... Despite the commonality of AGN outflows, surprisingly few publications have attempted to assess their role(s) in regulating habitability. In fact, the studies in this respect date from the 1980s (Clarke 1981;Laviolette 1983Laviolette , 1987) and were of a semi-quantitative character. Furthermore, the field of AGN outflows has advanced by leaps and bounds since this period owing to a combination of empirical and theoretical breakthroughs (Krolik 1999;Kormendy & Ho 2013;Merritt 2013;Harrison et al. 2018). ...
Preprint
It is well-known that active galactic nuclei (AGN) are accompanied by winds and outflows, some of which may reach weakly relativistic speeds of about $10$ percent the speed of light. Yet, in spite of their ubiquity, the impact of AGN outflows in modulating surface habitability of terrestrial planets on galactic scales, using the Milky Way as the basis for comparison, is poorly investigated and inadequately understood. In this work, we address this issue by focusing on two key mechanisms: AGN winds can heat atmospheres and drive atmospheric escape, as well as stimulate the formation of nitrogen oxides and thence cause ozone depletion. By developing simple models, we estimate the maximal distance up to which these deleterious effects are rendered significant for Earth-like planets in the Milky Way, and thereby demonstrate that this value may extend to $\lesssim 1$ kpc. In the case of quasars hosting larger supermassive black holes, such effects could actually influence the AGN host galaxy as a whole.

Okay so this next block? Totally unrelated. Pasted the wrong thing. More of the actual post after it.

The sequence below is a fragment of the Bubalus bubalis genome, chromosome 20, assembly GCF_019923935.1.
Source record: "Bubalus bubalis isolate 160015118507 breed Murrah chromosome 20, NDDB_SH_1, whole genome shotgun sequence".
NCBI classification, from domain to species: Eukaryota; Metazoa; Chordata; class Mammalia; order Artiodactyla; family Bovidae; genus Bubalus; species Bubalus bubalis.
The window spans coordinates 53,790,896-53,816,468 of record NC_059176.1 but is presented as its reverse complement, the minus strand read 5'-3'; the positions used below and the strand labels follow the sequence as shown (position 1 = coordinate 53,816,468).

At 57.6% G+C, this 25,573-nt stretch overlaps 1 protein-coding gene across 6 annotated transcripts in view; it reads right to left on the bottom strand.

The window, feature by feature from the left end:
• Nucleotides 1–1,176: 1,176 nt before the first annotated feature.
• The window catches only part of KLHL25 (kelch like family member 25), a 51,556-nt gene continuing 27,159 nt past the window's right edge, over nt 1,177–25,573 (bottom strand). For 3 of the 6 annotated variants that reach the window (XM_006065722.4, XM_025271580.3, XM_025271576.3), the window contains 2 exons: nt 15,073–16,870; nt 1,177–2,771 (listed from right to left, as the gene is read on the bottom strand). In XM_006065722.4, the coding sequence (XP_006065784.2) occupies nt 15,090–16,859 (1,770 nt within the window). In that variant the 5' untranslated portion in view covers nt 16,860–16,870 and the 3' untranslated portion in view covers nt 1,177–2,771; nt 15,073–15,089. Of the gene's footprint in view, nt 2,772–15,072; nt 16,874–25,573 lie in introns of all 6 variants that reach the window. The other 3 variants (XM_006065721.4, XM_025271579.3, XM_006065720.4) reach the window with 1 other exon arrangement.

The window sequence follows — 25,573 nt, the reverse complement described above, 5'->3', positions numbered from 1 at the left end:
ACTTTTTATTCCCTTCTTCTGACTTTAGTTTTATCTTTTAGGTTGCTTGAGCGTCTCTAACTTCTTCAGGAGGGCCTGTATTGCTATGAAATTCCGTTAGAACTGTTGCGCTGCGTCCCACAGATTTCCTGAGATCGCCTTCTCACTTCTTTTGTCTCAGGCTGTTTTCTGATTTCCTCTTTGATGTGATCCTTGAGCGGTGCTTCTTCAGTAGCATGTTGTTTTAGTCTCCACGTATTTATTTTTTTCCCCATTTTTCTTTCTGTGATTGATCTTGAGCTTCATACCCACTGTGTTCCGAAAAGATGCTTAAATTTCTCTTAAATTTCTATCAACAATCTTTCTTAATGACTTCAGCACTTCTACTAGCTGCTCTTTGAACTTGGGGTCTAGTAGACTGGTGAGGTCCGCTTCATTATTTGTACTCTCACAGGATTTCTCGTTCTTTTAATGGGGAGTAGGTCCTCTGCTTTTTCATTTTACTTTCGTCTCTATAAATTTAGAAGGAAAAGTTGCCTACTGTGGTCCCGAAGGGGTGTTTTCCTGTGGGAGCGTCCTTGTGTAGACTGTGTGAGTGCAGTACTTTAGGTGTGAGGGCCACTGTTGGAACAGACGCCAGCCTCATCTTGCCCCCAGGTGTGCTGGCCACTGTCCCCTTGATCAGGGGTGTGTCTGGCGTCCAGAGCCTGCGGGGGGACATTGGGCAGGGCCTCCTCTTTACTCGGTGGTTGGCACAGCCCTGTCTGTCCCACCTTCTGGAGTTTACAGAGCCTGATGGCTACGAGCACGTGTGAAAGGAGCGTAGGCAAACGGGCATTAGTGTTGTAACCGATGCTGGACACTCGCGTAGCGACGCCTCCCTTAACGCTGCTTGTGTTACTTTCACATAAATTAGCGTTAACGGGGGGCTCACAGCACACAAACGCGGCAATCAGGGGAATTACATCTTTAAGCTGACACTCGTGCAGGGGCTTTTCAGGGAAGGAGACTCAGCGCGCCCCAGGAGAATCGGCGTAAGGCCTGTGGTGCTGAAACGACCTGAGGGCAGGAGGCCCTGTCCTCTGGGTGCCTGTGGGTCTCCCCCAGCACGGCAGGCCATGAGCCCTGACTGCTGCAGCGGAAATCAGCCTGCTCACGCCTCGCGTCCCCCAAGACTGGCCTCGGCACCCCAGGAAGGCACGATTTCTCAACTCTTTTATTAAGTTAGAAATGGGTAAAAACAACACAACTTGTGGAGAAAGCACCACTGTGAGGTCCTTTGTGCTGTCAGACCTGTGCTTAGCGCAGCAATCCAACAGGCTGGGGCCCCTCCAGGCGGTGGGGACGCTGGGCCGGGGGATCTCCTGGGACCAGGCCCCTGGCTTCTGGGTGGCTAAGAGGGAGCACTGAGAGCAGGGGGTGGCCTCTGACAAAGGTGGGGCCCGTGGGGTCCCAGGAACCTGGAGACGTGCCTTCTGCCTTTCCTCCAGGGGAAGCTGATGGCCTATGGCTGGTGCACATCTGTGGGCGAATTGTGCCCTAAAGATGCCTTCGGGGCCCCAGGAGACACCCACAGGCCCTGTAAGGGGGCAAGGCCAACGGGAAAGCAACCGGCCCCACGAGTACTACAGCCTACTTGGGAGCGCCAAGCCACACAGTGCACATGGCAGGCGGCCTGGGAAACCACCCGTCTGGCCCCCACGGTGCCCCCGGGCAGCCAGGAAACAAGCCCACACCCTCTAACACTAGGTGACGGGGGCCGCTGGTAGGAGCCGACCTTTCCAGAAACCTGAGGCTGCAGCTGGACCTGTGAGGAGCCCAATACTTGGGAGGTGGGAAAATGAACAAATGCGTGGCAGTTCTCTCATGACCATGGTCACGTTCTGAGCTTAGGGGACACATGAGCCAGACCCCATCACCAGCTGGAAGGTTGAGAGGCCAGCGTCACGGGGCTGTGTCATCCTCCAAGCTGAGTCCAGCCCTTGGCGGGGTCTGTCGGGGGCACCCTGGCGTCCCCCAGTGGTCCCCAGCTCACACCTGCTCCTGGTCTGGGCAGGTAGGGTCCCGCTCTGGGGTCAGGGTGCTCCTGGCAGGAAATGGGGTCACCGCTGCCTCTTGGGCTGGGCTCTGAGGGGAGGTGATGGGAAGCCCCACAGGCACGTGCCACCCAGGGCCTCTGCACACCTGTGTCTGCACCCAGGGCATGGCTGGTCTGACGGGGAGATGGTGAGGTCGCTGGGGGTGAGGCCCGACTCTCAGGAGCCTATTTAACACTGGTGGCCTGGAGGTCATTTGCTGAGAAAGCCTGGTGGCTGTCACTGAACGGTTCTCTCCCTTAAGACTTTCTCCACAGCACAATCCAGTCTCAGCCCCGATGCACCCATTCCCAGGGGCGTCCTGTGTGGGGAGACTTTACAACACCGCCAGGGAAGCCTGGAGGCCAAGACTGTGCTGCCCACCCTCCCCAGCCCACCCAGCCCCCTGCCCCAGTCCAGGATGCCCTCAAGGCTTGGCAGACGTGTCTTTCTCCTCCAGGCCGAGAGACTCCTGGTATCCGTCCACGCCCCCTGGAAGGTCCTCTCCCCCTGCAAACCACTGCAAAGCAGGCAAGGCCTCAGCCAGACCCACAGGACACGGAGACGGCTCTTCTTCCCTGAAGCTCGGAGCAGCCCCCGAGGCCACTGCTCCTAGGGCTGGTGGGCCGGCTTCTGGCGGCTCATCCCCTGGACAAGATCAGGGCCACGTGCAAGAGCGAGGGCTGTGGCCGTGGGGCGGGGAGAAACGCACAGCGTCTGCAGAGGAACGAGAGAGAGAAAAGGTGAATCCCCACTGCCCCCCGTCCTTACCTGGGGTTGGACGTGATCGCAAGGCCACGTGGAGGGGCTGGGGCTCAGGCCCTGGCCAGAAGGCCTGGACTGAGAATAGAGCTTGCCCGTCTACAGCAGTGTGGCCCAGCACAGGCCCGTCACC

... Not many works have explored the impact of an active Sgr A * on the habitability of the MW. Early studies identified X-rays and cosmic rays as a potential threat to lives, but they lacked a theoretical framework to quantify the damage (Clarke 1981;Laviolette 1987;Gonzalez 2005). Amaro-Seoane & Chen (2019, Paper I) adopted an empirical AGN spectral energy distribution (SED) and calculated the extinction of light in the Galactic plane. ...
Article
Sgr A∗, the supermassive black hole (SMBH) in our Galaxy, is dormant today, but it should have gone through multiple gas-accretion episodes in the past billions of years to grow to its current mass of 4 × 106 M o˙. Each episode temporarily ignites the SMBH and turns the Galactic Center into an active galactic nucleus (AGN). Recently, we showed that the AGN could produce large amounts of hard X-rays that can penetrate the dense interstellar medium in the Galactic plane. Here we further study the impact of X-rays on the molecular chemistry in our Galaxy. We use a chemical-reaction network to simulate the evolution of several molecular species, including H2O, CH3OH, and H2CO, both in the gas phase and on the surface of dust grains. We find that X-ray irradiation could significantly enhance the abundances of these species. The effect is most significant in young, high-density molecular clouds and could be prominent at a Galactic distance of 8 kpc or smaller. The imprint in the chemical abundance is visible even several million years after the AGN turns off. © 2020. The American Astronomical Society. All rights reserved..
... Not many works have explored the impact of an active Sgr A* on the habitability of the MW. Early studies identified X-ray and cosmic rays as a potential threat to lives but they lacked a theoretical framework to quantify the damage (Clarke 1981;Laviolette 1987;Gonzalez 2005). Amaro-Seoane & Chen (2019, Paper I) adopted an empirical AGN spectral energy distribution (SED) and calculated the extinction of light in the Galactic plane. ...
Preprint